• Research is hard, colic edition

    Last year, I gave a talk in Doha, Qatar on the evidence behind the treatment for infantile colic. While the word has a pretty non-specific meaning in everyday use, there are clinical criteria physicians are supposed to use in order to diagnose the problem. Wessel’s criteria declare that infant colic is defined by inconsolable crying in a child less than three months of age, for at least three hours a day, for at least three days a week, for three weeks of more. That’s colic. Anything else is “normal infant”.

    Even then, we have no idea what causes it. Moreover, pretty much every single child in the world who has it outgrows it. That doesn’t mean that real colic isn’t a problem. It’s hell to live thorough, and we are constantly looking for solutions.

    Small trials sometimes find them. There have been three such trials looking at probiotics as a treatment. Why? Cause maybe there’s something in the gut of kids with colic and maybe probiotics would help. I’m minimizing here, but that’s almost the sum of the evidence behind the theory. There’s even a meta-analysis of the trials that concluded that lactobacillus may be effective. But those three trials aren’t perfect. One of them wasn’t blinded. Two of them included only infant-mother pairs where the mothers consumed dairy-free diets. None of them used outcomes or measures which had been validated, and none of them included infants who ate formula instead of breastmilk.

    But if you read the meta-analysis, or any of the media around the publication of those studies, you’d think – as many do – that lactobacillus is great for colic. Until this week, when the BMJ published a new manuscript:

    Objective To determine whether the probiotic Lactobacillus reuteri DSM 17938 reduces crying or fussing in a broad community based sample of breastfed infants and formula fed infants with colic aged less than 3 months.

    Design Double blind, placebo controlled randomised trial.

    Setting Community based sample (primary and secondary level care centres) in Melbourne, Australia.

    Participants 167 breastfed infants or formula fed infants aged less than 3 months meeting Wessel’s criteria for crying or fussing: 85 were randomised to receive probiotic and 82 to receive placebo.

    Interventions Oral daily L reuteri (1×108 colony forming units) versus placebo for one month.

    Main outcomes measures The primary outcome was daily duration of cry or fuss at 1 month. Secondary outcomes were duration of cry or fuss; number of cry or fuss episodes; sleep duration of infant at 7, 14, and 21 days, and 1 and 6 months; maternal mental health (Edinburgh postnatal depression subscale); family functioning (paediatric quality of life inventory), parent quality adjusted life years (assessment of quality of life) at 1 and 6 months; infant functioning (paediatric quality of life inventory) at 6 months; infant faecal microbiota (microbial diversity, colonisation with Escherichia coli), and calprotectin levels at 1 month. In intention to treat analyses the two groups were compared using regression models adjusted for potential confounders.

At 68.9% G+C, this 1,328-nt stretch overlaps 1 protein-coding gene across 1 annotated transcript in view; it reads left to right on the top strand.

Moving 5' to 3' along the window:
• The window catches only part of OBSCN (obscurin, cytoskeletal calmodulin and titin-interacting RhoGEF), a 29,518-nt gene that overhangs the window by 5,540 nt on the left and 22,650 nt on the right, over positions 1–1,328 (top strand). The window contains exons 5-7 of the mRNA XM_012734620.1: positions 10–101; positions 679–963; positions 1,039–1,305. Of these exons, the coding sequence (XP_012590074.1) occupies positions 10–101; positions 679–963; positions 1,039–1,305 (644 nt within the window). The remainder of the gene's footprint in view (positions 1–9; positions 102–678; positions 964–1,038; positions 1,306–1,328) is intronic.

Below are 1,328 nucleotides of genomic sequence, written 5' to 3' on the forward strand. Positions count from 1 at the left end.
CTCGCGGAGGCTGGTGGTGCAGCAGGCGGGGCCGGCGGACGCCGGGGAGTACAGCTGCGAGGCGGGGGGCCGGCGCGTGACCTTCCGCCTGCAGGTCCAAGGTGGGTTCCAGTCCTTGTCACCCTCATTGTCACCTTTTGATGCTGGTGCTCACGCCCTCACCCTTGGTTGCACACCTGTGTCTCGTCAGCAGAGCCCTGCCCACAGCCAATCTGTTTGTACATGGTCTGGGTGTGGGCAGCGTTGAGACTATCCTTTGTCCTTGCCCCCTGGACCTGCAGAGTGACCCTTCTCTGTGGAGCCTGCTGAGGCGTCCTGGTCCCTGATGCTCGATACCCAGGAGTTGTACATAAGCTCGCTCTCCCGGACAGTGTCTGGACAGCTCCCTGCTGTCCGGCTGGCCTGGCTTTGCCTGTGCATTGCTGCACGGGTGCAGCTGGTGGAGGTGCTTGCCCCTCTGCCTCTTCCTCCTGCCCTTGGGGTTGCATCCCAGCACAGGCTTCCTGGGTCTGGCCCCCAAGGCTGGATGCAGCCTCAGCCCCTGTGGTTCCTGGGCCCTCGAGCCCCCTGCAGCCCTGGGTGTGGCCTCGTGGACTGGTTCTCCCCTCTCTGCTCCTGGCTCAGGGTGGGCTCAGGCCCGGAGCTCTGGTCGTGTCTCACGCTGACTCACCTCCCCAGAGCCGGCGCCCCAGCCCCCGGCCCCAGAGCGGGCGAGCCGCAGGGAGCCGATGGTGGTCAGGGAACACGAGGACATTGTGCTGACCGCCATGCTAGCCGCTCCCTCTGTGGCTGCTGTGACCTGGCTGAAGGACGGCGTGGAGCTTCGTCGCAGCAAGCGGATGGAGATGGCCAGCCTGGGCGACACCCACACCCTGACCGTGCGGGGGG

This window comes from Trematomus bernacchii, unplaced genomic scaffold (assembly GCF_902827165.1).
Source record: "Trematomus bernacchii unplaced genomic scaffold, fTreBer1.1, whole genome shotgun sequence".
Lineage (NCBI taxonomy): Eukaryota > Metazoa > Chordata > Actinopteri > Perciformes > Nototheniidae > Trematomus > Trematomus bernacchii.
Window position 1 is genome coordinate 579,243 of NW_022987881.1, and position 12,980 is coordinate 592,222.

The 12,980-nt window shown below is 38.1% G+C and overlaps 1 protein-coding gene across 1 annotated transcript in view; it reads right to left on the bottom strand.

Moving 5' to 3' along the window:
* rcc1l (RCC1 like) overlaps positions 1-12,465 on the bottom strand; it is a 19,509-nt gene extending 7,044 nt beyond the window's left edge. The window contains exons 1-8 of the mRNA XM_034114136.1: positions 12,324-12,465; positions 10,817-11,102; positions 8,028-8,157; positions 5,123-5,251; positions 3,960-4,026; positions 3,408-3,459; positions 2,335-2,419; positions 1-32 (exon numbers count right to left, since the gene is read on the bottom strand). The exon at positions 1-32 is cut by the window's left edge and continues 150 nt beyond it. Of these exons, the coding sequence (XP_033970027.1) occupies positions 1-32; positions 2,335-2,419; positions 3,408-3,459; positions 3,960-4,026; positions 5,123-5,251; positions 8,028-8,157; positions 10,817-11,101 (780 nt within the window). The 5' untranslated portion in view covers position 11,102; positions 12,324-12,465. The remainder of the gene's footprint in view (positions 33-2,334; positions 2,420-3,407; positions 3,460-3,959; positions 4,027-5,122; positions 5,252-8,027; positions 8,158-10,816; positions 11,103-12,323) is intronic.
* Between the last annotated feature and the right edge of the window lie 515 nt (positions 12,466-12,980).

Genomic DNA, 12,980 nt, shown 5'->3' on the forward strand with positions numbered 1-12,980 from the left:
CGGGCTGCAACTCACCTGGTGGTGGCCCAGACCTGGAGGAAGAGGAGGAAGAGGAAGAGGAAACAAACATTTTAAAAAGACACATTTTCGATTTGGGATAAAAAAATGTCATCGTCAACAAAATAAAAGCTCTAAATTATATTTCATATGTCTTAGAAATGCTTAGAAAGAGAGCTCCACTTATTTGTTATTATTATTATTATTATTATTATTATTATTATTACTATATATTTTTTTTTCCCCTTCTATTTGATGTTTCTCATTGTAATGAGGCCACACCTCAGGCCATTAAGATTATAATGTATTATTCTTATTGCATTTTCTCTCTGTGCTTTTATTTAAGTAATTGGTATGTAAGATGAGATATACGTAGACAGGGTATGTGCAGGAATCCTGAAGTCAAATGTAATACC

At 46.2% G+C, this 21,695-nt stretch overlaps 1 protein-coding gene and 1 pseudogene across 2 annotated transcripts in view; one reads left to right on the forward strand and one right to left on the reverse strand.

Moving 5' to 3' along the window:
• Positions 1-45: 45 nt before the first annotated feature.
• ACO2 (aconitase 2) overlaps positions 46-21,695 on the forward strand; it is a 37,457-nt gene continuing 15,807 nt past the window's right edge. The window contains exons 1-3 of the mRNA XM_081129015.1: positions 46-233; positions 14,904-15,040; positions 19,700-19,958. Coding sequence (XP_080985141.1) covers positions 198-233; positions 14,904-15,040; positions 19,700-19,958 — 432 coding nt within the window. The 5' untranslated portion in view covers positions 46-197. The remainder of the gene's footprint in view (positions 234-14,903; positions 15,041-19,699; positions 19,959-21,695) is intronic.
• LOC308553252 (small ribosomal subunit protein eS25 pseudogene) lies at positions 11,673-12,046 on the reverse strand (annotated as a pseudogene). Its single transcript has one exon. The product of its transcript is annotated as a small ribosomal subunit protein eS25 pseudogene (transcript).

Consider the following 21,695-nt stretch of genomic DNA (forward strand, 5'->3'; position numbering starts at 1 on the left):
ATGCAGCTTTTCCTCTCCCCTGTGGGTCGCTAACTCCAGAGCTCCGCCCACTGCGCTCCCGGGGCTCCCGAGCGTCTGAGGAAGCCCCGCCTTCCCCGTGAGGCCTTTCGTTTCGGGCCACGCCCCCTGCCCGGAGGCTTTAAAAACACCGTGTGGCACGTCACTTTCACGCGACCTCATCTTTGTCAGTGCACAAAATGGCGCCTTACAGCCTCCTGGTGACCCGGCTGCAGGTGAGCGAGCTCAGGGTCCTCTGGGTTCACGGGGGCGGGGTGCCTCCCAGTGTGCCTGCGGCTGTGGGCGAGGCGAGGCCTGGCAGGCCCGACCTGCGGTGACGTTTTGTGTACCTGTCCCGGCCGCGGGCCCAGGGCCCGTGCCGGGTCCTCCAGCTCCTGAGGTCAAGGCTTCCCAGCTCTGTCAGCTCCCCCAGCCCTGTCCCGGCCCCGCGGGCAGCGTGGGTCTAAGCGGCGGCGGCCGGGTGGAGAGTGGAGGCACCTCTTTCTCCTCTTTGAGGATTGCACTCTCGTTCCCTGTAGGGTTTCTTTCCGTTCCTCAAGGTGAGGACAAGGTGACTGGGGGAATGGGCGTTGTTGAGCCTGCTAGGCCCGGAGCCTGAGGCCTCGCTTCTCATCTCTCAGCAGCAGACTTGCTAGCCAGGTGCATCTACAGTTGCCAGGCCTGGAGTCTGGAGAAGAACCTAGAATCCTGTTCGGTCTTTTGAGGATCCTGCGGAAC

Both breastfed and bottle-fed infants who met strict criteria were randomized to receive either probiotics or placebo. Validated measures were used, as was an intention-to-treat-analysis. And what did they find? Over time, both groups got better with respect to mean daily cry/fuss time. That’s to be expected, as all infants outgrow colic. At one month, the probiotic group cried/fussed 49 minutes more than the placebo group. There were no differences in any of the other outcomes.

    In other words, the probiotic didn’t work when the study was more ideally designed.

    It’s hard to do good research. It’s hard to get the media, let alone the average citizen, to understand the nuances of study design. But it’s important. We have to stop chasing our tails on some of these issues. Sometimes there isn’t a good medical intervention for stuff that’s just in the range of normal development. Everything isn’t a treatable disease. I’ll let the final word go to the accompanying editorial, written by one of my superstar junior faculty (conflict of interest thus declared):

    So, with such a dearth of good evidence, perhaps the more important question is: “Should we be treating infant colic at all?” A great deal of accumulated clinical experience tells us that children with colic incur no serious long term effects from the disorder, and that symptoms abate with time. The potential harm associated with diagnostic testing and treatment of infants is likely to surpass the harm from colic itself.

    For us to continue to perform drug intervention trials for this problem perhaps underscores our unwillingness to accept that colic is likely to represent a heterogeneous disorder with many complex inputs. As the old adage goes, “babies cry.” Parents and their babies may be better served if we devote more resources to studying the interventions recommended long before the discovery of probiotics: reassurance, family social support, and the tincture of time.


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